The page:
Life my feelings for a cup of coffee itself, I had high expectations before opening the book’s cover, but I wasn’t convinced Coffeehouse Angel was for me. At first it seemed kind of bitter, but quickly the story grew on me until I was hooked.
Suzanne Selfors’ latest book tells the tale of teenager Katrina Svensen as she faces some typical and not-so-typical growing pains. Like most teenagers, she is trying to find her place in the big world. She constantly worries about finding her hidden talent, and seriously believes that it may not exist. When she isn’t worrying about herself, she worries about her grandmother and their family’s struggling coffee business.
As luck would have it (or maybe not), a messenger angel enters Katrina’s life as these concerns about herself and her family become almost overwhelming. Malcolm, the angel, insists on rewarding Katrina for her kindness towards him. He refuses to give up until he has given her what she most desires. So what is Katrina’s biggest desire? Could it be fame, fortune, or a boyfriend?
The path to discovering what she most desires leads to some unexpected troubles that just seem to make matters worse. Along the way, supporting characters begin to adjust their places in Katrina’s life. Her relationship with her best male friend, Vincent, is tested when he starts dating her overachieving foe, Heidi. Katrina's best female friend, Elizabeth, becomes even more important as she helps Katrina achieve things she didn’t believe were possible. Some of the characters were a little difficult for me to relate to (such as Vincent and Heidi,) but I think this could be a function of my age and not the author’s talent. (It has been a decade since I was in high school.)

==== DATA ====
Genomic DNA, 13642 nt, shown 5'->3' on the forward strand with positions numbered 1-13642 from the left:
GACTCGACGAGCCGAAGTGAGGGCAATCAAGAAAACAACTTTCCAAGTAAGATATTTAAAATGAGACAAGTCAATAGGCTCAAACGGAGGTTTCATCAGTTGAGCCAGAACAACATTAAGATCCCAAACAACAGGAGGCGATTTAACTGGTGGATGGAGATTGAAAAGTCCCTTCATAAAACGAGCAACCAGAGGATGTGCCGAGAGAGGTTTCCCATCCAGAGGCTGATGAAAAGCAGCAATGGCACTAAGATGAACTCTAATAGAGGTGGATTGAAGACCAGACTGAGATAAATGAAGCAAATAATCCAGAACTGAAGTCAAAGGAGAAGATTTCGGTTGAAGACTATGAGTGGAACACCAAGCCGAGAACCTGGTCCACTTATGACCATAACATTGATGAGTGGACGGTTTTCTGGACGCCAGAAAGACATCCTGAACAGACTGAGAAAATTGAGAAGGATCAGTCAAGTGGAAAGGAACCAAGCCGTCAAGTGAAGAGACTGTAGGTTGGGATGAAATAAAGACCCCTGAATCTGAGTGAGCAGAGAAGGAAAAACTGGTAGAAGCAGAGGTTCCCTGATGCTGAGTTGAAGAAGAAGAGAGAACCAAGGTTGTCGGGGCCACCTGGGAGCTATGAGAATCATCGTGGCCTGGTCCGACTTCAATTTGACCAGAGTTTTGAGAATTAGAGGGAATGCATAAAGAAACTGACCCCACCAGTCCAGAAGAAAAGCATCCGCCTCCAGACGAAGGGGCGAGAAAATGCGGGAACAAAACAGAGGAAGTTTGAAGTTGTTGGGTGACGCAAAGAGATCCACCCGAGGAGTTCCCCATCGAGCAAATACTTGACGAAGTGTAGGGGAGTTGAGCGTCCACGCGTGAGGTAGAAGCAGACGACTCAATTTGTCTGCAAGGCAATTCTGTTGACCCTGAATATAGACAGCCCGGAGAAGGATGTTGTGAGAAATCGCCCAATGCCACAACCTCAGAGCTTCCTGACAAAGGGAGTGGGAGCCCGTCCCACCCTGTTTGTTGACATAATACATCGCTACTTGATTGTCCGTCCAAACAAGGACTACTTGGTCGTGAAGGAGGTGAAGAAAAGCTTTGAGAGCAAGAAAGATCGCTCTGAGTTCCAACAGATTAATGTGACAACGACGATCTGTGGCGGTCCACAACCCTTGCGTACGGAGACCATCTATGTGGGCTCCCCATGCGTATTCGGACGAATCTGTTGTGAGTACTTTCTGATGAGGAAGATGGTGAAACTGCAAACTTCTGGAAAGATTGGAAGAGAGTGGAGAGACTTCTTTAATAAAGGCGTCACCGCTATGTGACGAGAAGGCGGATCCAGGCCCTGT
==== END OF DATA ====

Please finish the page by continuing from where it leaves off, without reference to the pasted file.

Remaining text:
At times, I wasn’t sure whether or not the author supported progressive ideals because she seemed to scoff at organic and fair trade products while at the same time relishing in small, family-owned businesses. However, as you read you learn an ugly truth about Katrina’s business rival that boasts environmentally friendly beverages. So you see the author doesn’t have anything against organic coffee, but she certainly doesn’t like dimwitted jerks who scheme there way to high profit margins while leaving honest people in ruins.
Overall, I thoroughly enjoyed reading this book. Entertaining plot twists kept me intrigued, while subtle messages about growing up, developing confidence and the importance of community made the book genuinely meaningful. Most telling is that I would encourage my daughter (if I had one) to read it as well.